LOCALS have hit out after £1.1m worth of public funding was used to make the Loch Lomond and Trossachs National Park Headquarters more climate-friendly.

The office, based at Carrochan Road, was closed in October last year to allow for “significant upgrades” to the energy and heating systems to be carried out which included the installation of solar panels, a solar carport, an e-bike station and air source heat pumps to save an estimated 21tCO2e (carbon tonnes) per year – the equivalent of 90,000 miles in a petrol car. 

A total of £1,012,726 was spent on the upgrade with figures from a FOI revealing that the new air source heat pump cost £584,314 alone.

The National Park Authority, which is committed to becoming a Net Zero organisation by 2030, received a grant of £1,129,200 from the Scottish Government’s Public Sector Heat Decarbonisation Fund to support the investment.

But Alan Crawford, who lives just outside Balloch and helps run the village hall, said there was a feeling among residents that this was a waste of taxpayers' money and the former heating system was not damaging to the environment.

He said: “There is precious little clear-eyed scrutiny of the costs to the citizenry of ‘net Zero’.

“It may be a worthy objective … but it is surely legitimate to ask what the costs, financial and practical, are likely to be. It can’t be right that there would appear to be a bottomless pit of taxpayer’s cash which is being spent on seeking this Holy Grail.

“The situation at Loch Lomond National Park is a case in point. The 20-year-old Headquarters of the Park Authority, in Balloch, is having a new heating system installed. 
“The cost of this new system is £580,000. Together with solar panels and an e-bike station the total project cost is over £1 million.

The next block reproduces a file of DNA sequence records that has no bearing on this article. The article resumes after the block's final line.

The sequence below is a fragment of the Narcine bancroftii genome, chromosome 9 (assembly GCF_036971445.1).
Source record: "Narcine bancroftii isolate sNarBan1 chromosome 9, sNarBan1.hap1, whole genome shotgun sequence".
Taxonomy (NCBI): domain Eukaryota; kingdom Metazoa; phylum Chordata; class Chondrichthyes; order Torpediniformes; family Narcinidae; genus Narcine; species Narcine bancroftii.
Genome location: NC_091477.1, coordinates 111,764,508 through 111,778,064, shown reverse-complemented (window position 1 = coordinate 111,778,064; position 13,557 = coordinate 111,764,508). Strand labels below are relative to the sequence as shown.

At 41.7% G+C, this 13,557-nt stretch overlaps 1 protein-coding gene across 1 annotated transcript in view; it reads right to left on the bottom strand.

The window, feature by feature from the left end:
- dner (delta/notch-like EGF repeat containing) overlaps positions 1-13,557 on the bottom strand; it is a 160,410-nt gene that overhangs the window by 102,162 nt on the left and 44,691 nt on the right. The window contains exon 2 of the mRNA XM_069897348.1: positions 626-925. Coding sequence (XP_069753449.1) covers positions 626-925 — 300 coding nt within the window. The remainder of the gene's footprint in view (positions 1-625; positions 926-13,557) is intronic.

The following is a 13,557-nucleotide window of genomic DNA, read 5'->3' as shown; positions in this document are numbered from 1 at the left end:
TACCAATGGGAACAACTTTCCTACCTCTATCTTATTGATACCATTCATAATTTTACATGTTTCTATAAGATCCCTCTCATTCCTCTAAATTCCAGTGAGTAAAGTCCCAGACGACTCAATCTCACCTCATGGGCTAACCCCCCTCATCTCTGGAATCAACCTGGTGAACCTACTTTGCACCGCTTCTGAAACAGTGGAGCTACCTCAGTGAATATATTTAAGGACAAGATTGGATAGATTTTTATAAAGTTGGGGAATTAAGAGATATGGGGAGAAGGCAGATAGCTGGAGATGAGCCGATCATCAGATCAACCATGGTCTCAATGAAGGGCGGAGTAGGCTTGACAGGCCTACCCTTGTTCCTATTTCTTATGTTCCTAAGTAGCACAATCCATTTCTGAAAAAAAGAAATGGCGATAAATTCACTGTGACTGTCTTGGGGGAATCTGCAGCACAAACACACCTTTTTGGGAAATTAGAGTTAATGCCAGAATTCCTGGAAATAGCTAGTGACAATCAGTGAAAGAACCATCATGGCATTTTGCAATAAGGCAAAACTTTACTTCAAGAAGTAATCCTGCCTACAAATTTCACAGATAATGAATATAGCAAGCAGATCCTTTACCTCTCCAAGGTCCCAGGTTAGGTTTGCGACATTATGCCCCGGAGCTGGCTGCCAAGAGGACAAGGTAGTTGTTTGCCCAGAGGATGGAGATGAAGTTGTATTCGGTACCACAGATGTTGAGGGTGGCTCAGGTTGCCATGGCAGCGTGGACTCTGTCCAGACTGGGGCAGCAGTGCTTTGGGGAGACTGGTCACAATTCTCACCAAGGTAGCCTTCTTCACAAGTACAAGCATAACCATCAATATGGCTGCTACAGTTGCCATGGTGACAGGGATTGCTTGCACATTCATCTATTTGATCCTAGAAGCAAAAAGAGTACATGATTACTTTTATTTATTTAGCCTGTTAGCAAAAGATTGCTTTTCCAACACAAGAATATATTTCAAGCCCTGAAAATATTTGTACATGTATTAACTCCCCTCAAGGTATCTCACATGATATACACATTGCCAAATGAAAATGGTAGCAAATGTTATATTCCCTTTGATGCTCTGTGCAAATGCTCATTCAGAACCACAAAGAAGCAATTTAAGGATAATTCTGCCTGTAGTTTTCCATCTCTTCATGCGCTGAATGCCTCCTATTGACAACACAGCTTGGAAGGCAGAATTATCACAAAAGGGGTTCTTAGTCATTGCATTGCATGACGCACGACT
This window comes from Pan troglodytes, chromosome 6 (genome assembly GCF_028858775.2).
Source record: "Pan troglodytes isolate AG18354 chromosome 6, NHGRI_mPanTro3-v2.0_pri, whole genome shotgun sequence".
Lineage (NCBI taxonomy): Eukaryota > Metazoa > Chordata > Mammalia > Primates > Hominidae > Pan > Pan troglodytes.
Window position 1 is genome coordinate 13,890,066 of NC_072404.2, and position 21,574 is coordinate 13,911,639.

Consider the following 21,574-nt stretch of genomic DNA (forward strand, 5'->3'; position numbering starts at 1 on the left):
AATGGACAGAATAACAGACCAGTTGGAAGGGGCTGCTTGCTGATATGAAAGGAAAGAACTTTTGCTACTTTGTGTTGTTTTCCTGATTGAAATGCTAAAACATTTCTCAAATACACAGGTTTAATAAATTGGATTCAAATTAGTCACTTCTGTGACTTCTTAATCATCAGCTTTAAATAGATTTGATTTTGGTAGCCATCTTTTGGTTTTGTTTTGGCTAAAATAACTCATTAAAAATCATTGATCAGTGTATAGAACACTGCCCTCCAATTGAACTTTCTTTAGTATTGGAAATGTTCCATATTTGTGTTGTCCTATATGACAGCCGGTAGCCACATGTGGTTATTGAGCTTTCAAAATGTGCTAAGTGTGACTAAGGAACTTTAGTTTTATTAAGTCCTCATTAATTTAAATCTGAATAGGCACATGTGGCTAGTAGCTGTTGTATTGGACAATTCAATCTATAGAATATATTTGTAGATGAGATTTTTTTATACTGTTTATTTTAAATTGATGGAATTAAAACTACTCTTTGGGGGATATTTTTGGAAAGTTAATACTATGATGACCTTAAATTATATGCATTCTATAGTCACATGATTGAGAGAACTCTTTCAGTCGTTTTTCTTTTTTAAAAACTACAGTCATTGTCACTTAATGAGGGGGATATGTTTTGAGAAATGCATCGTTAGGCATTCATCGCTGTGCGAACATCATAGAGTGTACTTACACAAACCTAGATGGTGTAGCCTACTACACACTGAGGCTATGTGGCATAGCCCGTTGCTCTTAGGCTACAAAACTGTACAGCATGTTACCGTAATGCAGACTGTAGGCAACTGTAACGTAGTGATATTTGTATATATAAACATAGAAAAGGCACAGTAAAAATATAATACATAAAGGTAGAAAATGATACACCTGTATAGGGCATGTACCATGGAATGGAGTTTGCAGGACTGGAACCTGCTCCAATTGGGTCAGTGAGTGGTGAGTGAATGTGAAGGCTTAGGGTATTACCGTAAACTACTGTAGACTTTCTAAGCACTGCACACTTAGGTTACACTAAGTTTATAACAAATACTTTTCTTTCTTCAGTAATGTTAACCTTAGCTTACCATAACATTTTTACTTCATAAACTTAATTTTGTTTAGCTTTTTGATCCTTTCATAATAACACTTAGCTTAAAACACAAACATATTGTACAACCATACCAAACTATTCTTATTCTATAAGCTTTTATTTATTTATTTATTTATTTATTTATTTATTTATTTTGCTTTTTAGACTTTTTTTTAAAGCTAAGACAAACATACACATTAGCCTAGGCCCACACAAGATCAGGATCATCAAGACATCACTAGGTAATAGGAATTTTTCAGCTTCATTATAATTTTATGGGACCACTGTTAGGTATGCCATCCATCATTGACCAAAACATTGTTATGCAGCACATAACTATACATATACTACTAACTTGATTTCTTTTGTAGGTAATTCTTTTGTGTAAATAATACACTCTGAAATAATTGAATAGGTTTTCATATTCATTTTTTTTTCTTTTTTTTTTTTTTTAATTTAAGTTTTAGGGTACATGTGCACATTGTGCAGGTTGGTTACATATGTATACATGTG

“The prospect of repeating this exercise across the UK public sector; national and local government premises, health, education, prisons, fire and rescue, quangos, etc. will add up to an enormous bill for UK taxpayers.

“The issue of whether or not we collectively believe it to be money well spent is less important than the fact that we are being kept in the dark about the scale of the enterprise. 

“Some objective scrutiny would be welcome.” The National Park Headquarters in Balloch is where the majority of National Park Authority staff are based.

Although it is not a visitor centre, staff will assist any visitors who arrive looking for information. 

The office is open 7.30am until 5.30pm from Monday-Thursday and 7.30am until 5pm on a Friday.  

The office has since been reopened to staff following the renovations.
Gordon Watson, chief executive of Loch Lomond & The Trossachs National Park Authority said: “Communities across Scotland are experiencing the negative impacts of climate change and we all have a role to play in reducing emissions and tackling this crisis. 

“We are fully committed as an organisation to reducing our own environmental impact and the addition of air source heat pumps and solar panels to our buildings will further reduce our reliance on fossil fuels.

“External grants are helping fund this work, which will take us a step closer to becoming a Net Zero organisation by 2030 and help deliver Scotland’s ambition to become a Net Zero Nation by 2045.”